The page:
- North Korea: Not a single vote cast against Kim Jong-un
- Gentlemen, start your drones: Judge’s ruling opens door for commercial use
- Soldier who hid, bragged about not saluting flag to be punished — in secret
- ‘Maverick’ of the seas: ‘Top Gun’ school for U.S. ship officers to launch
- Putin declares Sochi Paralympics open amid Ukrainian protest
- ‘In Jesus name, we pray’ sparks ire at Ohio council meeting
- Navy’s first laser weapon ready for prime time; drone killer to deploy this summer
- Billionaire backer: Rick Santorum ‘needs to be heard’ in 2016
- Obamacare fallout: 49 percent pessimistic; 45 percent ‘scared’
- DHS accused of holding U.S. citizen at airport, using emails to pry into her sex life
NHL talks on break; union holds internal meeting
A bigger problem might be a wider gap between the sides than the players thought.
After three seemingly positive days of talks, things went a bit sour Friday night when negotiations ended for the day. The union was under the impression the numbers suggested they were closer to an agreement. NHL Commissioner Gary Bettman disagreed.
“Gary made a comment (Thursday) that there is still a lot of work to do. I think, given today’s session, there is still a lot of work to do,” Fehr said. “We looked at some of the numbers on the various proposals and we thought we were much closer together on the structure of a deal than the suggestions were. They came back to us and said, `No, we are very very far apart on the structure of the deal.’”
There were vocal disagreements at the end of the session, and the union team went back to its office to hold a conference call with the executive board and other players. The union is beginning to feel that the NHL isn’t ready to make a deal now, even if the players were suddenly willing to accept the league’s offer in full _ which they are not.
“We talked back and forth a little bit, and at one point the question was asked: `If the players would agree to everything that’s in your financial proposal, what you’re saying is you still won’t make an agreement unless the players give up everything in all of the player-contracting rights in your proposal? The answer was, `Yes, because that’s what we want.’
“One wonders if that’s really the case. How do you get there from here? Given where we are, we’re going to reconvene internally (Saturday) morning and we’ll come to grips with where we are and try to figure out what we’ll do next. I don’t know what will happen next.”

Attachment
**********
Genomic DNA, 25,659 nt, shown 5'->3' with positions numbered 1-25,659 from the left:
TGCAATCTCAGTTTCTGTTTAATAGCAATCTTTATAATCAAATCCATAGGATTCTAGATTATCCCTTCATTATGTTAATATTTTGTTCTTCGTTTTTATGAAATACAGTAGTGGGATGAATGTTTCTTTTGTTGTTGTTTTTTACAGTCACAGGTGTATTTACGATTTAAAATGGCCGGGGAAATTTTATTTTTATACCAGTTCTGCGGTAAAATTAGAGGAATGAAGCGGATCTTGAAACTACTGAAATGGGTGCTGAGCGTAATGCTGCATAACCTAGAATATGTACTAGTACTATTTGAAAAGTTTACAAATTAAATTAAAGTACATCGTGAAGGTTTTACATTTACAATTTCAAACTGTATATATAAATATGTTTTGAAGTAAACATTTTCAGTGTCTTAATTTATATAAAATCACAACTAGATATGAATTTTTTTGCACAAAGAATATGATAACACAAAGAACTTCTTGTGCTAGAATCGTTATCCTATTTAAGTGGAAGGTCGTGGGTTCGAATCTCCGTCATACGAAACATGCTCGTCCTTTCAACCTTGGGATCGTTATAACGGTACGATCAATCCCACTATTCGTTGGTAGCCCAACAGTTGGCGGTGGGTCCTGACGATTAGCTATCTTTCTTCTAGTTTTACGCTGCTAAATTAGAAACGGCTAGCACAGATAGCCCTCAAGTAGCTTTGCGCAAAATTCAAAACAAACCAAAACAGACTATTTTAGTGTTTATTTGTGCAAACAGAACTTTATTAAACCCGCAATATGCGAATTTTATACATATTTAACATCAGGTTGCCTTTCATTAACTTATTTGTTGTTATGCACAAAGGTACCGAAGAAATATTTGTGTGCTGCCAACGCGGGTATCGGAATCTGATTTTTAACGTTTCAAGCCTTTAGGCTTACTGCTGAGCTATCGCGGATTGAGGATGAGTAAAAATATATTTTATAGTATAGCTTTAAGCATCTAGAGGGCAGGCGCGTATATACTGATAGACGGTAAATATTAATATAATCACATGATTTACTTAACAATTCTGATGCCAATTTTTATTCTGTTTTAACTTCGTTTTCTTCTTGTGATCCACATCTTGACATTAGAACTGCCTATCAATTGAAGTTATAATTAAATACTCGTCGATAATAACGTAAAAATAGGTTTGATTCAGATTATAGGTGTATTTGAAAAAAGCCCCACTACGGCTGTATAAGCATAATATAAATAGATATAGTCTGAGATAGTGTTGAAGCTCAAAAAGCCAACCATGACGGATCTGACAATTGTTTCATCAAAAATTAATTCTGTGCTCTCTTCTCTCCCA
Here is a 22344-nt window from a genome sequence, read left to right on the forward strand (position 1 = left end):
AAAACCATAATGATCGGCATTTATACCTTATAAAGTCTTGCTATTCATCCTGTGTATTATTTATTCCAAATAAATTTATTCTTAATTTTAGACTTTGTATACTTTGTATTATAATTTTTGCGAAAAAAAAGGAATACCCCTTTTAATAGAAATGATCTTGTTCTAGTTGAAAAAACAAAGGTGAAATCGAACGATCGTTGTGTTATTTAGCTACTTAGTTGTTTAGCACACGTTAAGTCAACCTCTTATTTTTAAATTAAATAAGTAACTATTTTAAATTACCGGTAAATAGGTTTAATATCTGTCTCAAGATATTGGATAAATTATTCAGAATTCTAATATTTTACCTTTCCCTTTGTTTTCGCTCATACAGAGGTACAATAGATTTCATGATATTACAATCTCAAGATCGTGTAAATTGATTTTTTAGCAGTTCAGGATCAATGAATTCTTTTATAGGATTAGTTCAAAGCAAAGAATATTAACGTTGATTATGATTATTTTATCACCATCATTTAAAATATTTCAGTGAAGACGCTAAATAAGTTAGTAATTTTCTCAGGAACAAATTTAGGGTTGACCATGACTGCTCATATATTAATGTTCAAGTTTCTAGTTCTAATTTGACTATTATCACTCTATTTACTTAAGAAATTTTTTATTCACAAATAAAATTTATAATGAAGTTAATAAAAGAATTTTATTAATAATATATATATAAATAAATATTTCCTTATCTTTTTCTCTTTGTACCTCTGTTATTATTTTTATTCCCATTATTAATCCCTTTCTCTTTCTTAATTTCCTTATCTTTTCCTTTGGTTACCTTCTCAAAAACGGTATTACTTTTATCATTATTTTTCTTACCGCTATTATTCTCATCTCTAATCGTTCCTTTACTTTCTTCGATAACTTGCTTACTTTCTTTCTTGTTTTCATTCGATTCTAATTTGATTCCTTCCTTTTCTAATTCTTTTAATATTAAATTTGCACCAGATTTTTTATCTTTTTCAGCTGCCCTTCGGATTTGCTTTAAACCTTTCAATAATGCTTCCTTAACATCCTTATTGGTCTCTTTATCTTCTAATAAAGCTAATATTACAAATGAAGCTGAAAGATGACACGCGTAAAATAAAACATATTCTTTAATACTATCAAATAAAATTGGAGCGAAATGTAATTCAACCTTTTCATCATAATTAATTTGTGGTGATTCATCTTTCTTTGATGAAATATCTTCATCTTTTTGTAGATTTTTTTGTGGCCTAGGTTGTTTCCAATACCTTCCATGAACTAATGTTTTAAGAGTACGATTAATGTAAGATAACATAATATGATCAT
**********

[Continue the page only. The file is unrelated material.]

Fehr said he expects the sides will get back together Saturday, but clearly there is no way to gauge in advance what the feeling in the room will be.
The union also fought to put out internal fires on Friday after a memo to players summarizing Thursday’s negotiations was leaked to the media. That led to suggestions that the players’ association didn’t fully convey the owner’s most recent proposal to its membership accurately or completely.
Fehr sternly shot down the report as false, if for no other reason that there were players present at the negotiations when the offer was put forward.
“Their proposal is made in front of players in the room who hear it,” Fehr said. “It’s made in front of staff who hear it, it’s made in front of former players who hear it. They’re on the phone talking to everybody on an ongoing basis afterward.
“Owners can’t come to meetings when they want to to hear stuff directly, but every single player can at the union’s expense. Come hear it for himself, make the judgments, and all the rest of it.”
“Every player is welcome in every meeting,” the defenseman said. “Every player has the ability to get in touch with Don via phone, via email, or get in touch with me or any member of the negotiating committee via phone, via email. This notion that something was hidden over the past 24 or 48 hours is totally inaccurate. We feel that this should put this issue to rest.”
Players made a pair of proposals Wednesday, and the NHL responded with one Thursday. No new official offers were exchanged Friday, but there was give and take during discussions throughout the day. The last of three sessions centered on the core economic issues keeping the sides apart, and it broke up after about two hours.
Taxpayers must pay the freight for over-budget train projects
- Kim Jong-un calls for execution of 33 Christians
- Investigators puzzle: How does a 777 jetliner just disappear into thin air?
- Rand Paul wins 2014 CPAC straw poll, Ted Cruz finishes a distant second
- Senate Democrats, Republicans spar over restoring unemployment benefits
- CPAC 2014: Straw poll signals Paul-Cruz showdown
- Russia besieges Crimea as U.S. seeks diplomacy; Putin remains undeterred by Obama's sanctions
- U.S. deploys 12 F-16 fighter jets to Poland as exercise in response to Ukraine situation
- LETTER TO THE EDITOR: Spoiled-kid culture creates greedy adults
- 80 people publicly executed across North Korea for films, Bibles
- As Ukraine falls, Obama takes Key Largo golf vacation, Biden hits Virgin Islands
Pope Francis meets his 'mini-me'
Celebrity deaths in 2014
Winter storm hits states — again